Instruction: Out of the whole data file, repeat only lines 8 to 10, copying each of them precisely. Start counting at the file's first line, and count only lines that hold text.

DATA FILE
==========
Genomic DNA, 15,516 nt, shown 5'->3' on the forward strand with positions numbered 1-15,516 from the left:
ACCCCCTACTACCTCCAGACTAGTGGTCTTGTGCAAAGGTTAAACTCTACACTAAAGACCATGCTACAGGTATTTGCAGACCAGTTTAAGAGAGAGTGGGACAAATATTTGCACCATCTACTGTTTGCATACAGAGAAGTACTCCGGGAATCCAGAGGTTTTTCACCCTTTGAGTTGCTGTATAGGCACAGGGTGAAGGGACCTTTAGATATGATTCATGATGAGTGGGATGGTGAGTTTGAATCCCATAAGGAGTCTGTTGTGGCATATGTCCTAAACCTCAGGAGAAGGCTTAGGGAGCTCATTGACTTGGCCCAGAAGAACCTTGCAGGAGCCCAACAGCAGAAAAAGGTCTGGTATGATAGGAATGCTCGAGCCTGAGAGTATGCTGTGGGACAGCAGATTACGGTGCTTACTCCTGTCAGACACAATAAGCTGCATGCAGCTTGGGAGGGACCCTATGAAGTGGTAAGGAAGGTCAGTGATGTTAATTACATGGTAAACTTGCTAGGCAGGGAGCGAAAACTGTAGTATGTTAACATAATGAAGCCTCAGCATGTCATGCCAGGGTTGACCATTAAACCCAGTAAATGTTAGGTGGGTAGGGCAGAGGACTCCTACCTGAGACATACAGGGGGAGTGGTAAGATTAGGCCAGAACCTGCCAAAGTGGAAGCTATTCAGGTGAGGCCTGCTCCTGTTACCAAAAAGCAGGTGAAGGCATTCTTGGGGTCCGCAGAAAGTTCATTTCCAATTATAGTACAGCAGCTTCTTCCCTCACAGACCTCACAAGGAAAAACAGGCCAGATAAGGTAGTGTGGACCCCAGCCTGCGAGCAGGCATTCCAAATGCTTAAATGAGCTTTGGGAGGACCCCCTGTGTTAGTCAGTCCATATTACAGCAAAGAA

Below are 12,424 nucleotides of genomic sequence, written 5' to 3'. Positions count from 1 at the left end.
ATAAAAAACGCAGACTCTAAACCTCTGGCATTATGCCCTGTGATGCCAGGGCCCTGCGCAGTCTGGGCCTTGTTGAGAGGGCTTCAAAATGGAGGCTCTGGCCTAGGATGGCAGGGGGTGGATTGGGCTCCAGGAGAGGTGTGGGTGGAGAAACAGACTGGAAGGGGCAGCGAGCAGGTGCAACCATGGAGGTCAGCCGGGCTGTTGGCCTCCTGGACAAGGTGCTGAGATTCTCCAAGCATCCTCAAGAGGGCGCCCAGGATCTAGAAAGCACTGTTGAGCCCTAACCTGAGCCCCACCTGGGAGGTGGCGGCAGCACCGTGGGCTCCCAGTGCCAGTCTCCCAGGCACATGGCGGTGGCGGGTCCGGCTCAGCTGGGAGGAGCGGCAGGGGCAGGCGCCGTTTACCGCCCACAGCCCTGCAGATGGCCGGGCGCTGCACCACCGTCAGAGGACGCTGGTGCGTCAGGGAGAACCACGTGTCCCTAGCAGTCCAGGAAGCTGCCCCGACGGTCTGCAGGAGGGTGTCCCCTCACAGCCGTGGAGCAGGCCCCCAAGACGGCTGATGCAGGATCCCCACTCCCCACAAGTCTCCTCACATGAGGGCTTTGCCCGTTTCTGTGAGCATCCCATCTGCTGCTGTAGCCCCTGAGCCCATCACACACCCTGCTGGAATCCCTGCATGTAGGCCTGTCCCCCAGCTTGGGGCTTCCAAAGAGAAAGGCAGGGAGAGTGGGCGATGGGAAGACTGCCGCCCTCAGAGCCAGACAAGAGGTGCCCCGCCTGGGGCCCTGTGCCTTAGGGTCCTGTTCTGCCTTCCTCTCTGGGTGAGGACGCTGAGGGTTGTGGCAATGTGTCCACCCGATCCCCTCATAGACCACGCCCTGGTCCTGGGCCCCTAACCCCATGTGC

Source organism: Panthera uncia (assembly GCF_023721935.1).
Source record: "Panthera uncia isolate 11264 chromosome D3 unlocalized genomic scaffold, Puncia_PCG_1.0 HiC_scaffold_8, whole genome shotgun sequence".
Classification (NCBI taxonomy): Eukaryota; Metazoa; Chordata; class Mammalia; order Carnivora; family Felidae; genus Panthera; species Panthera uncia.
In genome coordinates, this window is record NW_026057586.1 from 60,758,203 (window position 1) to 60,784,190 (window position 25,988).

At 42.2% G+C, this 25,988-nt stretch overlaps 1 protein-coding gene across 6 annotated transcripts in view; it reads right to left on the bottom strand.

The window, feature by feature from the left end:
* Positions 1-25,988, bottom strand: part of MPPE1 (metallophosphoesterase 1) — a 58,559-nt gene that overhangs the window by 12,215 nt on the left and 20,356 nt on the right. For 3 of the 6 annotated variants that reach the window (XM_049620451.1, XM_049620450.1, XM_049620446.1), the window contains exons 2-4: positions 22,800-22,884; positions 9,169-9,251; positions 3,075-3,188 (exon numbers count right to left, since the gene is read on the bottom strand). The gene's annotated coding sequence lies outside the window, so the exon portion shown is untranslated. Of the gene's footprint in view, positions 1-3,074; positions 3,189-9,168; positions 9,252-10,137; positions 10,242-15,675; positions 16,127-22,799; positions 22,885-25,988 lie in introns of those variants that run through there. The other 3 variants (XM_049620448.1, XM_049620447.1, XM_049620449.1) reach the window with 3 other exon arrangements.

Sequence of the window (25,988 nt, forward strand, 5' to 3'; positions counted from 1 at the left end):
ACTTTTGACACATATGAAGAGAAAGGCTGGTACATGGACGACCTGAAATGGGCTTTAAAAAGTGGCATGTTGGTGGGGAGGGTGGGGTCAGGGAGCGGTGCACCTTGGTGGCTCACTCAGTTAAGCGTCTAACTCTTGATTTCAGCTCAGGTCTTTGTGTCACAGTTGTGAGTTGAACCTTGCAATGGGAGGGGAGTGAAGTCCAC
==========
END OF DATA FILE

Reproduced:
In genome coordinates, this window is record NW_026057586.1 from 60,758,203 (window position 1) to 60,784,190 (window position 25,988).

At 42.2% G+C, this 25,988-nt stretch overlaps 1 protein-coding gene across 6 annotated transcripts in view; it reads right to left on the bottom strand.

The window, feature by feature from the left end: